‘Pro-life:’ a misnomer

Ever since the most recent Comets for the Preborn demonstration this last Tuesday, I’ve found myself thinking a lot about exactly what it means to be “pro-life.” As someone who’s protested at both of CftP’s demonstrations, I’ve had the chance to hear the main concerns of those who consider themselves to be pro-life, and it always seems to go back to the idea of the sanctity of life and the importance of protecting an allegedly vulnerable population. However, promoting anti-abortion policies does nothing but put women at risk for unsafe abortions and take efforts away from supporting policies that could serve as an alternative to abortion, such as improving the U.S. foster care system. Abortion is meant to serve as a medical option, and trying to remove this option doesn’t protect the sanctity of life but instead puts more people at risk. Anti-abortion policies generate more harm than it prevents.

First and foremost, the United Nations recognizes access to abortion as a human right. In 2000, the UN Committee on Economic, Social and Cultural Rights stated that the right to health includes “the right to control one’s health and body, including sexual and reproductive freedom, and the right to be free from interference” and “requires the removal of all barriers interfering with access to health services, education and information, including in the area of sexual and reproductive health.” Therefore, attempting to deny people access to abortion is preventing them obtaining a medical procedure that, according to the UN, they should be able to access. Additionally, denying people access to abortion leads to higher rates of maternal mortality because of unsafe abortions. The World Health Organization estimates that about 25 million unsafe abortions take place worldwide every year and that between 4.7% and 13.2 % of maternal deaths can be attributed to unsafe abortions. If people who support anti-abortion policies are just as “pro-life” as they claim to be, then they would recognize that all that removing access to abortion does is lead to more deaths.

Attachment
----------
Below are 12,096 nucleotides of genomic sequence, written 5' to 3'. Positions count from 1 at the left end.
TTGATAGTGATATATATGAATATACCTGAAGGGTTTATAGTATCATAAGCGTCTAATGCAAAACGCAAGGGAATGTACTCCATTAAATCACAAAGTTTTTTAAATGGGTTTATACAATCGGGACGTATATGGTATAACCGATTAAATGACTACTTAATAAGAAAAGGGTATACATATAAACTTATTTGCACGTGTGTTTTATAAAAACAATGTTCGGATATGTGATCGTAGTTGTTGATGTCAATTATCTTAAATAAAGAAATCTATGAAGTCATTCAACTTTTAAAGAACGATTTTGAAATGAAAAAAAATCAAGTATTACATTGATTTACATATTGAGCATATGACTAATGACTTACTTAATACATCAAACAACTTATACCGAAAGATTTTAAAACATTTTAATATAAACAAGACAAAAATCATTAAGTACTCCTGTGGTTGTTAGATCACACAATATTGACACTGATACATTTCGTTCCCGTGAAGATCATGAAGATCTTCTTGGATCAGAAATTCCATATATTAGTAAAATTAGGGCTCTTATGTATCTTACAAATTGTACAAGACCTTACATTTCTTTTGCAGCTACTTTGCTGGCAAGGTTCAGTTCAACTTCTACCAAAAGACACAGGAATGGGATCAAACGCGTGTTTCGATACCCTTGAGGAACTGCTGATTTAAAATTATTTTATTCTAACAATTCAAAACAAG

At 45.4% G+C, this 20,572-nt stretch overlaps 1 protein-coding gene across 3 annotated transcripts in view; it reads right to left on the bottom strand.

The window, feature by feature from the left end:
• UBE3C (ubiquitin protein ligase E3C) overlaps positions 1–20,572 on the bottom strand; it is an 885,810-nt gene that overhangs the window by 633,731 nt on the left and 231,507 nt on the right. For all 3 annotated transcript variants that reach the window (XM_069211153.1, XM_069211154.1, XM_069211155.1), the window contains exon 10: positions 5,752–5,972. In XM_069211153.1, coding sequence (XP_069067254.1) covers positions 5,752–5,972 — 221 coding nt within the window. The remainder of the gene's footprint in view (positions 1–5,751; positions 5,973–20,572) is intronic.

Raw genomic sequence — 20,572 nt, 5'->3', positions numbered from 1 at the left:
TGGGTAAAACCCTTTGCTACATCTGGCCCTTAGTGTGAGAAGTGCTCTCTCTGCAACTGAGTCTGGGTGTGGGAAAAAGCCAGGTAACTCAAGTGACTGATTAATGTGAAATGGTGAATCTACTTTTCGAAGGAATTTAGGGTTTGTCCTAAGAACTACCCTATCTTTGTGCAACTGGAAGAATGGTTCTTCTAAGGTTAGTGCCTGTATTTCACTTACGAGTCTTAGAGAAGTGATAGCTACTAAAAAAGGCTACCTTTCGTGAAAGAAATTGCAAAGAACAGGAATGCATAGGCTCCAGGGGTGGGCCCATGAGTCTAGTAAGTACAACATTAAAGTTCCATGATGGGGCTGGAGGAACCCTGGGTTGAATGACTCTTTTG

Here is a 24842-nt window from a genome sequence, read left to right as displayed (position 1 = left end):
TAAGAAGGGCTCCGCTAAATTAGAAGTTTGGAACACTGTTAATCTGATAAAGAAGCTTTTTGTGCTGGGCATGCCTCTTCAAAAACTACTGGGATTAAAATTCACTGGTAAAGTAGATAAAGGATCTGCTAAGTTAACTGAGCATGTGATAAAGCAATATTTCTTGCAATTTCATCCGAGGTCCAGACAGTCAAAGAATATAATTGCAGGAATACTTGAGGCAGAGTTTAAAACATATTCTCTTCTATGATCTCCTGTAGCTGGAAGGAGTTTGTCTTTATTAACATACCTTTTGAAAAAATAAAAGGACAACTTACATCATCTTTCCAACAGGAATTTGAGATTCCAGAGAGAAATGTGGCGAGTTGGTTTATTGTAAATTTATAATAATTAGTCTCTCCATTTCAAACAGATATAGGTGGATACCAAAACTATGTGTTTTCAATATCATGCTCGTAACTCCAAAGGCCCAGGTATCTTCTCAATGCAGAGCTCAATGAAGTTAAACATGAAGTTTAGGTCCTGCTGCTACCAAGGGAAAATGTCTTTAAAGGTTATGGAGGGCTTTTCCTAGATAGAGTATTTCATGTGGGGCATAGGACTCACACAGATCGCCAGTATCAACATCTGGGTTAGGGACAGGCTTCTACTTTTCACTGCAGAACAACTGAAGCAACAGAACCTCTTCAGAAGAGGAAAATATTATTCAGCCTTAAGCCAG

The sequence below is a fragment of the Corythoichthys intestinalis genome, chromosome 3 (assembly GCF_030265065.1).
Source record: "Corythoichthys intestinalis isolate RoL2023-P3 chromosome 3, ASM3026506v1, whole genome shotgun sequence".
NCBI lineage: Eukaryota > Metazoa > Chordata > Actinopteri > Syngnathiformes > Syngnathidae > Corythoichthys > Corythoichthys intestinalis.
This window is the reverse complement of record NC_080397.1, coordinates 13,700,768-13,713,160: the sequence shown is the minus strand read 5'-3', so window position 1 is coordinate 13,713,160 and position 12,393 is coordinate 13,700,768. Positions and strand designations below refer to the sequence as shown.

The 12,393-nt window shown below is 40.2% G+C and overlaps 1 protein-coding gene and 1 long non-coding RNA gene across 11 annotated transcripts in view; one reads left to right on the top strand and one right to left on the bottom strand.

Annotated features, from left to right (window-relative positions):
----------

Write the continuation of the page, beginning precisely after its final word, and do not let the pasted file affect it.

Another concern raised constantly by pro-lifers is how their main goal is to provide a defense for these unborn children who have done nothing wrong, and my response to that is always: “What about the vulnerable children that are already here?” The websites for famous anti-abortion organizations such as the National Right to Life and Created Equal, the national organization to which CftP belongs, don’t make a single mention of any actions or policies that can be taken to improve alternatives to abortions, such as the U.S. foster care system. Instead, the main focus is targeting and adopting punitive measures against those seeking abortions with no regards for the hundreds of thousands extremely vulnerable children stuck in our incredibly damaging foster care system. According to the American Society for the Positive Care of Children, there are currently over 437,000 children in foster care, 10% of whom eventually end up aging out of the system, which lowers their chances of finishing their schooling and increases their chances of incarceration. The National Conference of State Legislature found that up to 80% of children in foster care suffer from significant mental health issues, compared to between 18% and 22% of the general population, and yet the “greatest unmet health need for children and teens in foster care,” according to the Healthy Foster Care American Initiative is mental health. So when people who consider themselves to be “pro-life” rally against abortion so fervently and yet remain awfully quiet on issues concerning the U.S. foster care system, the hypocrisy in the anti-abortion argument becomes that much more apparent. Anti-abortion policies aren’t about protecting children, because if they were, then the supporters would be devoting the same amount of passion to making sure the vulnerable children that are already here and in dire need of help that they do to demonizing a safe medical procedure and vilifying anyone who chooses to get one.

All in all, referring to the anti-abortion movement as “pro-life” is a misnomer. If those who support anti-abortion policies were actually as “pro-life” as they claim to be, they wouldn’t be devoting their time to policies that have been shown to lead to more deaths while neglecting an already present vulnerable community that could actually use their help.

Ruqiya Barreh is a sophomore from Austin who is majoring in psychology and minoring in public health.

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